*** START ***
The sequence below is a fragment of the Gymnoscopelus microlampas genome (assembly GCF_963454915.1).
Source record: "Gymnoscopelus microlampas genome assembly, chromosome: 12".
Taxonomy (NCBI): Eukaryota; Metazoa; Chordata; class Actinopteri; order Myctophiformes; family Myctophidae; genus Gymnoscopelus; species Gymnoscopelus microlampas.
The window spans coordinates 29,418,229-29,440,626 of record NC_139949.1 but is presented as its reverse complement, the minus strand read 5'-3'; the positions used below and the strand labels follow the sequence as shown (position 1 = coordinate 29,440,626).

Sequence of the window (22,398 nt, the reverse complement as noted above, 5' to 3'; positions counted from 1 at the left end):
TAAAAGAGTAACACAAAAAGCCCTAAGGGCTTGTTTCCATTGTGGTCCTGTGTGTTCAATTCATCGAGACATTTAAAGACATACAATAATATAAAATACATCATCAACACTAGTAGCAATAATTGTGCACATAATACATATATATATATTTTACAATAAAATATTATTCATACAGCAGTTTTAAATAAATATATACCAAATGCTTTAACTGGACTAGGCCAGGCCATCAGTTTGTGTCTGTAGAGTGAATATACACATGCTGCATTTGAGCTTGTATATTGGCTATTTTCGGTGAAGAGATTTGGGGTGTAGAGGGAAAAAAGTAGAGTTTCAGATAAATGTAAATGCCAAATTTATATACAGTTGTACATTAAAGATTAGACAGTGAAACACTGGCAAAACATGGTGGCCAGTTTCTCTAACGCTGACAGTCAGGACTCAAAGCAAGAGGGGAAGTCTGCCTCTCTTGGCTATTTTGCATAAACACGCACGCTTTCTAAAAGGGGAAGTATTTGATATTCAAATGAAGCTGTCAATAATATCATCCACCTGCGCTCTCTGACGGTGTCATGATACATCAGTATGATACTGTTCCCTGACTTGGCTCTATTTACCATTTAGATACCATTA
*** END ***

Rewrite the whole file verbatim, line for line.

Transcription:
The sequence below is a fragment of the Gymnoscopelus microlampas genome (assembly GCF_963454915.1).
Source record: "Gymnoscopelus microlampas genome assembly, chromosome: 12".
Taxonomy (NCBI): Eukaryota; Metazoa; Chordata; class Actinopteri; order Myctophiformes; family Myctophidae; genus Gymnoscopelus; species Gymnoscopelus microlampas.
The window spans coordinates 29,418,229-29,440,626 of record NC_139949.1 but is presented as its reverse complement, the minus strand read 5'-3'; the positions used below and the strand labels follow the sequence as shown (position 1 = coordinate 29,440,626).

Sequence of the window (22,398 nt, the reverse complement as noted above, 5' to 3'; positions counted from 1 at the left end):
TAAAAGAGTAACACAAAAAGCCCTAAGGGCTTGTTTCCATTGTGGTCCTGTGTGTTCAATTCATCGAGACATTTAAAGACATACAATAATATAAAATACATCATCAACACTAGTAGCAATAATTGTGCACATAATACATATATATATATTTTACAATAAAATATTATTCATACAGCAGTTTTAAATAAATATATACCAAATGCTTTAACTGGACTAGGCCAGGCCATCAGTTTGTGTCTGTAGAGTGAATATACACATGCTGCATTTGAGCTTGTATATTGGCTATTTTCGGTGAAGAGATTTGGGGTGTAGAGGGAAAAAAGTAGAGTTTCAGATAAATGTAAATGCCAAATTTATATACAGTTGTACATTAAAGATTAGACAGTGAAACACTGGCAAAACATGGTGGCCAGTTTCTCTAACGCTGACAGTCAGGACTCAAAGCAAGAGGGGAAGTCTGCCTCTCTTGGCTATTTTGCATAAACACGCACGCTTTCTAAAAGGGGAAGTATTTGATATTCAAATGAAGCTGTCAATAATATCATCCACCTGCGCTCTCTGACGGTGTCATGATACATCAGTATGATACTGTTCCCTGACTTGGCTCTATTTACCATTTAGATACCATTA